h_j(z)=pq^{j-1}zh_{j-1}(z)+zq^{j+1}h_j(z)+q^{1+\binom j2}z^j\(1-zq^j\)
\qquad\text{for} \ j \ge2.\tag20
$$
We are interested in the function $h_1(z)$ since it ``contains''
the interesting coefficients.
Let us recall that the desired ``mean length''
$$
\overline{L_1(n)}=q^2+\sum_{k=1}^{n}P(k,1)-q^2\sum_{k=1}^{n-1}P(k,1)
\tag21
$$
can be obtained as
$$
\overline{L_1(n)}=q^2+[z^n]\frac1{1-z}h_1(z)-q^2[z^{n-1}]\frac1{1-z}h_1(z).
\tag22
$$
From \thetag{20} we see
$$
h_j(z)=a_jh_{j-1}(z)+b_j, \ \text{with}\ a_j=
\frac{pq^{j-1}}{1-zq^{j+1}} \ \text{and}\ b_j=
\frac{q^{1+\binom j2}z^j\(1-zq^j\)}{1-zq^{j+1}} .
\tag23
$$
We can iterate this and thus express each $h_j(z)$ by $h_1(z)$:
$$
h_j(z)=A_j\sum_{k=2}^j\frac{b_k}{A_k}+A_jh_1(z),\ \text{where}\
A_k=a_2a_3\dots a_k.
\tag24
$$
We can now insert this into \thetag{19} and solve the linear
equation for $h_1(z)$. The obtained solution is admittedly not very nice,
but it is explicit.
Define $d_j=A_j\sum_{k=2}^jb_k/A_k$,
then we find in this
way
$$
h_1(z)=
\frac{z-q^2z^2+z\sum_{k\ge2}\(1-q^k\)d_k}{1-pz-q^2z-z\sum_{k\ge2}\(1-q^k\)A_k}.
\tag25
$$
Let us now engage on asymptotics. In \cite\afrati\ it was implicitly
proved that
$$
h_j(z)\sim \frac{\pi(j)}{1-z}\qquad\ \text{as}\ z\to1,\tag26
$$
where
$$
\pi(j)=\frac{p^{j-1}q^{\binom j2}}{(1-q^3)\dots (1-q^{j+1})}\quad \text{and}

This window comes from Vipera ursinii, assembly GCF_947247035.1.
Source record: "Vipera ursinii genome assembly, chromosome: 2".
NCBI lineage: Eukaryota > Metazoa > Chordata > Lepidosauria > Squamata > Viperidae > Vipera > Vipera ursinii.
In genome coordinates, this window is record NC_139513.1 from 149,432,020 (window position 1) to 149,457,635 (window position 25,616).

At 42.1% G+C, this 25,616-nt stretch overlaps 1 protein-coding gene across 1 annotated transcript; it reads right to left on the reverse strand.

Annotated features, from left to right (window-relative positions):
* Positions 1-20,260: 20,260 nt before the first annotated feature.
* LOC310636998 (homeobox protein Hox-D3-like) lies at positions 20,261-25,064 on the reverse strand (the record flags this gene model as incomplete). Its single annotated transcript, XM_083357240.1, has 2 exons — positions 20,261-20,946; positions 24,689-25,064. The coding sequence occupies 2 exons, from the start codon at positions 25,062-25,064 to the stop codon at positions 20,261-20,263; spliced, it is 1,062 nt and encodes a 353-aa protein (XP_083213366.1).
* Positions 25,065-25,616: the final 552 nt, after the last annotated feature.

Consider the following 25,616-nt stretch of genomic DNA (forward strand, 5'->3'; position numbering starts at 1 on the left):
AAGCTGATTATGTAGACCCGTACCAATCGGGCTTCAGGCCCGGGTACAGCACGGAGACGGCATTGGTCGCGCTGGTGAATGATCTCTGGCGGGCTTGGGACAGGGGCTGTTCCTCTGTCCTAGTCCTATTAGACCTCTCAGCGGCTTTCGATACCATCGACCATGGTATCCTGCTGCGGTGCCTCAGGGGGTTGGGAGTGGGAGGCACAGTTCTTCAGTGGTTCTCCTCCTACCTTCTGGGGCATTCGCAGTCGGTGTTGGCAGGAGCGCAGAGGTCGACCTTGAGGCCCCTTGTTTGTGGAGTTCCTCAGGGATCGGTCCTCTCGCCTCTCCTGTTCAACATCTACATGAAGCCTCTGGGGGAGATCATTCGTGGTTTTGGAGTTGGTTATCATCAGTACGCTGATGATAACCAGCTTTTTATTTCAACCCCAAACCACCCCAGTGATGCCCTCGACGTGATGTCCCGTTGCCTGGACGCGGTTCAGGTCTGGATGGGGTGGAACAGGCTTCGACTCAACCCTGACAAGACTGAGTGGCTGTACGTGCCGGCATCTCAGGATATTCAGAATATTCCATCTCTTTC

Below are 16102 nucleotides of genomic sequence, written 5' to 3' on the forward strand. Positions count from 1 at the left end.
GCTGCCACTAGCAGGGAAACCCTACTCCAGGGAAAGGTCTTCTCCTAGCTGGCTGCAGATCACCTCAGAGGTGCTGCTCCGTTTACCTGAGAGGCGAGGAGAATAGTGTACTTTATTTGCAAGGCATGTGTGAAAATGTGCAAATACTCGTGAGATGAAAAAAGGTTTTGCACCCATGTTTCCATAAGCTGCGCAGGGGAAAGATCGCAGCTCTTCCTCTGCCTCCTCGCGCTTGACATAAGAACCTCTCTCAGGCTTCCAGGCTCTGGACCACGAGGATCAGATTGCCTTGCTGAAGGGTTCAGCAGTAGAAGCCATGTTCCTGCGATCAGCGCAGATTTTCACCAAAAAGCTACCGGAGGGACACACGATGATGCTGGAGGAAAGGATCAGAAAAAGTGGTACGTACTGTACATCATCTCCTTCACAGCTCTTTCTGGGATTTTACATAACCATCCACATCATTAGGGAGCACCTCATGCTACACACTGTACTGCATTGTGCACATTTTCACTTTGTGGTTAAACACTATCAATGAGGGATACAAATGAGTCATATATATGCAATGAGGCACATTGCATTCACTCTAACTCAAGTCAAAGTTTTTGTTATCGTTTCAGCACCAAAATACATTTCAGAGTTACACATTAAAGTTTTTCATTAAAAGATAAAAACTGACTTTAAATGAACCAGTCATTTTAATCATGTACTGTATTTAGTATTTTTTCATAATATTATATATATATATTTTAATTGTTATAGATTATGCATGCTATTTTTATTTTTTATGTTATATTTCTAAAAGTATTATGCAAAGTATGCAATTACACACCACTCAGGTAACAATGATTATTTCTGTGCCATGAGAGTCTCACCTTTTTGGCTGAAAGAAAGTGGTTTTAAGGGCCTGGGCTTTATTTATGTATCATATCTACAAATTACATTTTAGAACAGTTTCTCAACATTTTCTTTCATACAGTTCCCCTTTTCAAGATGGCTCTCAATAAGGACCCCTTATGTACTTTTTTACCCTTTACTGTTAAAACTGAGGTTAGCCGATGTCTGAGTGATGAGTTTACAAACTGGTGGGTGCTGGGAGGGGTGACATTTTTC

\quad
\frac1{\pi(1)}=
\sum_{j\ge1}\frac{p^{j-1}q^{\binom j2}}{(1-q^3)\dots (1-q^{j+1})}.\tag27
$$
We could refine this by setting
$$
h_j(z)\sim \frac{\pi(j)}{1-z}+\sigma(j),\tag28
$$
insert it into \thetag{20}, compare coefficients and thus express the numbers
$\sigma(j)$ by the $\pi(j)$'s. We omit this since the formul\ae\ are not
too nice.
But we can conclude, again by {\sl singularity analysis\/} that
$$
P(n,1)=\pi(1)+\text{exponentially small terms}\tag29
$$
and
$$
\overline{L_1(n)}=n\cdot\(1-q^2\)\pi(1)+q^2+\pi(1)+
\(1-q^2\)\sigma(1)+\text{exp. small terms}.
\tag30
$$
Let us now analyse the constant $\(1-q^2\)\pi(1)$ which is also called
$\alpha_1$ in \cite\afrati. By some simple computations we find that
$$
\frac1{\alpha_1}=
\frac 1p
\sum_{j\ge0}\frac{p^jq^{\binom j2}}{(1-q)\dots (1-q^j)}
-1-\frac{2q}p.\tag31
$$